If I am an “court-officer” (any judge, lawyer, policeman of any court, any jurisdiction); if I merely threaten a given suspect (detainee, indictee), with an act of punishment specifically described by the penal code and reserved (as a sentence) for the court itself to pronounce in consequence of a verdict; if I (an official of the system) pronounce this threat on my own, quite apart from the processes entailed by the particular code, and promise to carry it out as a result of a verdict (my own: “I know you’re guilty and I’m going to kill you”), then I’m doing a singular thing: I’m not just “taking the law into my own hands,” I am, as an officer of the law, taking the law out of the hands of the law, and in the name of the law. I am robbing the law of the law, the tools of my theft (“trial”, “verdict”, “sentence”, “execution”, all enacted in the torture cell), being those reserved for me and my fellow “court-officers” within the prescriptions of the code.

    This happens all the time, and everywhere, of course, but when does it ever find itself being brought as a complaint, as an action, by the court itself, before the court itself, with the court having to repossess itself of its own jurisdiction through its own legal proceeding?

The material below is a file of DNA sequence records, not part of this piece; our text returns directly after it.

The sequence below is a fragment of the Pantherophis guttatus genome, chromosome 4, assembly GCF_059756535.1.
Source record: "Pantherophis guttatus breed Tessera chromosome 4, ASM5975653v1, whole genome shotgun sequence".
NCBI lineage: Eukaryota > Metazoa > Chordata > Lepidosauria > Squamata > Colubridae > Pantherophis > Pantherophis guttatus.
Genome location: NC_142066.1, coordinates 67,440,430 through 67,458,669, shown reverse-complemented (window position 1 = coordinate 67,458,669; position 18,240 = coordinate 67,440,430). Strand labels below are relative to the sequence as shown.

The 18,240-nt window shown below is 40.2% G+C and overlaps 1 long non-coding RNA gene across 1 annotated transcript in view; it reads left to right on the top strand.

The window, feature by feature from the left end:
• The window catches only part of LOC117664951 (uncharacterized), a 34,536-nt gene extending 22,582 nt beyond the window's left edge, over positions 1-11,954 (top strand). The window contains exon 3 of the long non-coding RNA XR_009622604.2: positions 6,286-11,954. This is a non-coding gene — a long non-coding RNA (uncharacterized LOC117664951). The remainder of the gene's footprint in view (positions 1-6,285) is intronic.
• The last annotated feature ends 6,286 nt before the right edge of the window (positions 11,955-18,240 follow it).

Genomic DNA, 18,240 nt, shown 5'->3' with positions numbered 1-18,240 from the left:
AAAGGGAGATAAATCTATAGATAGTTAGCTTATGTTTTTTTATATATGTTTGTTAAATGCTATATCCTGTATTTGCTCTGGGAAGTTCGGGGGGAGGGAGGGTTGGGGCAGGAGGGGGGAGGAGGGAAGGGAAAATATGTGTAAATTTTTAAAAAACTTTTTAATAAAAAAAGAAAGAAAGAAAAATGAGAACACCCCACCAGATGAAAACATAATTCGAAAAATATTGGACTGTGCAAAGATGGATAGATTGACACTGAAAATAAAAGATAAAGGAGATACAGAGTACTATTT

I’m not a lawyer, and none of this may pertain, but if it does, then Rummy has to be tried, no matter how little the authorities wish to try him. He has to be brought to account, because he has put all of “justice” “out of business” in this case–DOJ included–and if DOJ can go out of business here, when could it ever really claim to be in business?

  • alabama commented on the blog post Rummy Lawyers Up … To Defend Ordering Death Threats?

    2011-02-23 00:47:14View | Delete

    This must be one of those rare moments where a profession–here, the legal profession–has to “profess” (“proffer”? “pronounce”?) its fundamental rule in order to survive.

    It would seem that death, any death, at the hands of the law, any law, can only be be pronounced and executed “legally” after a trial, any trial (with the trial itself bearing the threat of death). Apparently it’s okay to threaten and even inflict extreme discomfort before a trial, but you still have to let the legal code threaten the act of death itself. Were the DOJ not to acknowledge this point, it would, in a logical or “notional” sense, literally cease to exist. It would be committing institutional suicide.

  • alabama commented on the blog post $9 Million Per Sort-Of-Kind-Of Important Drone Strike

    2011-02-21 14:37:02View | Delete

    I wonder who builds those things–the parts of those things?–and where…. Factories in all fifty states? Any foreign outsourcing?